Following their opening-night Edinburgh Festival concert of Italian nineteenth-century music, Antonio Pappano’s Santa Cecilia musicians provided late-romantic favourites mixed with one of Schoenberg’s rarely heard early scores.
From the opening bars of Tchaikovsky’s Romeo and Juliet, Pappano revealed masterly control of its slow-burn formation, the fight- and love-music, and the dramatic climax. The strings enjoyed fantastic technical control and great beauty of sound. This familiar score was quite fresh and new.
This breathtaking music-making continued in Rachmaninov’s Paganini Rhapsody. Boris Berezovsky has an enormous physique and glittering skill. Yet this was not just a demonstration of technique and brilliance, for the Russian revealed an innate musicality and, once again, there was wizardry in the orchestral playing, each Santa Cecilia member responding to the hypnotic direction of Pappano who conjured the most mellifluous playing from his musicians in a work which demands expertise. The famous Variation XVIII was encored.
If Shakespeare inspired numerous musical works, so too Maurice Maeterlinck’s Pelleas and Melisande, including from Debussy, Fauré and Sibelius.
Schoenberg’s symphonic work proved enticing. The idea to write it was suggested to the composer by Richard Strauss, and Schoenberg created an opus which conveys the mystery and darkness of the play, perhaps more so than his contemporaries.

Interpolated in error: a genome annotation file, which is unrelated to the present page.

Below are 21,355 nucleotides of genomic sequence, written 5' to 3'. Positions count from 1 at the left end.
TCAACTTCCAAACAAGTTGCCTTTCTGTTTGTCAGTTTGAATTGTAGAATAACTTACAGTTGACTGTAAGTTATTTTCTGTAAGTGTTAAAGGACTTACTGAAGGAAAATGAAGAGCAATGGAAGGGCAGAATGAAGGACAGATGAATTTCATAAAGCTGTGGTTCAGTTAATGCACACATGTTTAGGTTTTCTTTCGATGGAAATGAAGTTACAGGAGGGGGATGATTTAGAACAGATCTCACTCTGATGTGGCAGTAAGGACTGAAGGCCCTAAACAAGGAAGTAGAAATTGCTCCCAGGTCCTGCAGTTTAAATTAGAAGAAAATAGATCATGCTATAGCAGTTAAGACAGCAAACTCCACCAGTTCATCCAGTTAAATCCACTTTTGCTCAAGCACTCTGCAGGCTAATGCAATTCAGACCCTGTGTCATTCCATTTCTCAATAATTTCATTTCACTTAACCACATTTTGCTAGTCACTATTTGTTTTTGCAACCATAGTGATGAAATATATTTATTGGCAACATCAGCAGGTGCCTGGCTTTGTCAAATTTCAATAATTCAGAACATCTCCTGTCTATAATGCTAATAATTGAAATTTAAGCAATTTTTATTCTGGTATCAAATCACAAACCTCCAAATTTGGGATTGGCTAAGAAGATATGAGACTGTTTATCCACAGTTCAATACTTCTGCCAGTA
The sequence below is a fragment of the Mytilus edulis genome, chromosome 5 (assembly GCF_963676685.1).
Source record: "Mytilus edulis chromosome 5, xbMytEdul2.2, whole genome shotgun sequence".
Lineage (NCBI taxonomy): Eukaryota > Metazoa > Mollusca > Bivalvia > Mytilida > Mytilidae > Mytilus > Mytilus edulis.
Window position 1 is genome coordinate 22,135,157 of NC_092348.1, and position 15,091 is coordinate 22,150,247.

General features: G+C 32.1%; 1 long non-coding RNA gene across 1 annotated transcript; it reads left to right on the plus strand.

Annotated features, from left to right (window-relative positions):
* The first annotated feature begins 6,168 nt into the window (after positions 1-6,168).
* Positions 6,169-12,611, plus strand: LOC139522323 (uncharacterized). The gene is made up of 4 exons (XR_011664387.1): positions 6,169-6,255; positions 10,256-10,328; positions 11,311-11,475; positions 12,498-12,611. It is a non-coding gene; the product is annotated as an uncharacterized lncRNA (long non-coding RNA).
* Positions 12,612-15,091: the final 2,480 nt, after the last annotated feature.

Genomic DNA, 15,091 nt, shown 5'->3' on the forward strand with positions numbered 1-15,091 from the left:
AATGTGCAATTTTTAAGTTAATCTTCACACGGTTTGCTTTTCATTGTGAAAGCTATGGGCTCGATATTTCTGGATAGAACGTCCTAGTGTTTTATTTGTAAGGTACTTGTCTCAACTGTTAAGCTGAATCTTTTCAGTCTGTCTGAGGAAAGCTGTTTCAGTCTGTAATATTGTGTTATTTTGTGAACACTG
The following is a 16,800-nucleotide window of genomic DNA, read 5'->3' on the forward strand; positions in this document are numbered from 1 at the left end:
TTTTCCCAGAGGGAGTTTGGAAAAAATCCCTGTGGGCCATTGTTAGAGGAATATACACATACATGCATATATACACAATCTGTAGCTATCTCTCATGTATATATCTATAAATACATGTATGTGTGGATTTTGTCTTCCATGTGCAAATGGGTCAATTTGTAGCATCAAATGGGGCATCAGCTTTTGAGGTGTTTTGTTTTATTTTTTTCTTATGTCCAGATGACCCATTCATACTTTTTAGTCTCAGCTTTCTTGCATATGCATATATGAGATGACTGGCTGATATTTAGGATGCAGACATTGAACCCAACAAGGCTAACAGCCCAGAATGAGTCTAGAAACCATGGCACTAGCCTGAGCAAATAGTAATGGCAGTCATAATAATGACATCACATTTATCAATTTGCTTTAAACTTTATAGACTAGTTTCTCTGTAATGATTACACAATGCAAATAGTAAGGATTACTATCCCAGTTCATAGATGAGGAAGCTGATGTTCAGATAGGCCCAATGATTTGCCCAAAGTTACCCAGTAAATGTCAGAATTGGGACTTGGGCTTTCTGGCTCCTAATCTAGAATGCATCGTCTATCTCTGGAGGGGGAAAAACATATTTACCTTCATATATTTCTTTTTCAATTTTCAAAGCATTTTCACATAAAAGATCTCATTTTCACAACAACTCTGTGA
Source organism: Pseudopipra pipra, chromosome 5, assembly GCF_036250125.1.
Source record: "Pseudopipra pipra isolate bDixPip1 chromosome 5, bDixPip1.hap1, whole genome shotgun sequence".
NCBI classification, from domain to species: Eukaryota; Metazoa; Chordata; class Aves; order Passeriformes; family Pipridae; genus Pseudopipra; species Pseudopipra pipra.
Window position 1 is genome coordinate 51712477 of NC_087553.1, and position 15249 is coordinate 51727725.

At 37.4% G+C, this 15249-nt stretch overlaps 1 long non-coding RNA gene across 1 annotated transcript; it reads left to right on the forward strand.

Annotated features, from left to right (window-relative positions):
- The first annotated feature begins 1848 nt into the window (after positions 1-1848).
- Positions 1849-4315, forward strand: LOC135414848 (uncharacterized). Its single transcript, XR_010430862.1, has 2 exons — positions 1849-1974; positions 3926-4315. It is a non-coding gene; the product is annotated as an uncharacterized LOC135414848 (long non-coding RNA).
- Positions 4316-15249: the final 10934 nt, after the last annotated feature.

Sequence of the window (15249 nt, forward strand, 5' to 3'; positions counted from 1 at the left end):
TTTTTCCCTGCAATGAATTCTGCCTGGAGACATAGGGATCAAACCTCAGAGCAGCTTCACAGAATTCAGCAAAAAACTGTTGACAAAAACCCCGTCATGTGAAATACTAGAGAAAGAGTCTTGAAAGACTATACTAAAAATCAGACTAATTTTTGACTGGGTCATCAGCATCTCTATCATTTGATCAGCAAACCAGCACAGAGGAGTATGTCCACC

In the early bars, with the declaration of the three-note identity of Melisande, one was struck by the eloquence of the bass-clarinet of Dario Goracci, the moody idea shared around. The orchestra’s ability was manifest in the violence of the wind-players and in the violins’ evocation of Golaud’s meeting with Melisande, and ominously the theme of fate. Later the strings took up imperiously Golaud’s emotional turmoil, and then the gently swaying leitmotif mysteriously led to the scene of Pelleas’s descent to the vaults of the castle, in which the characterisation by woodwind was marvellously expressed.
There was a gripping intensity and dramatic tension to each scene, leitmotifs lucidly voiced. Schoenberg gives every section of the orchestra an opportunity, one of the most extraordinary being the gracious waltz-like portrayal of Melisande from the flute of Carlo Tamponi. Following the two great heaving climaxes, attention returned to the fluent woodwinds, but the culmination was given to the strings and Melisande’s death.
This tremendous performance makes one hope for a return to Edinburgh by this immensely gifted orchestra.
- Broadcast on BBC Radio 3 on Tuesday September 13 at 7.30 p.m.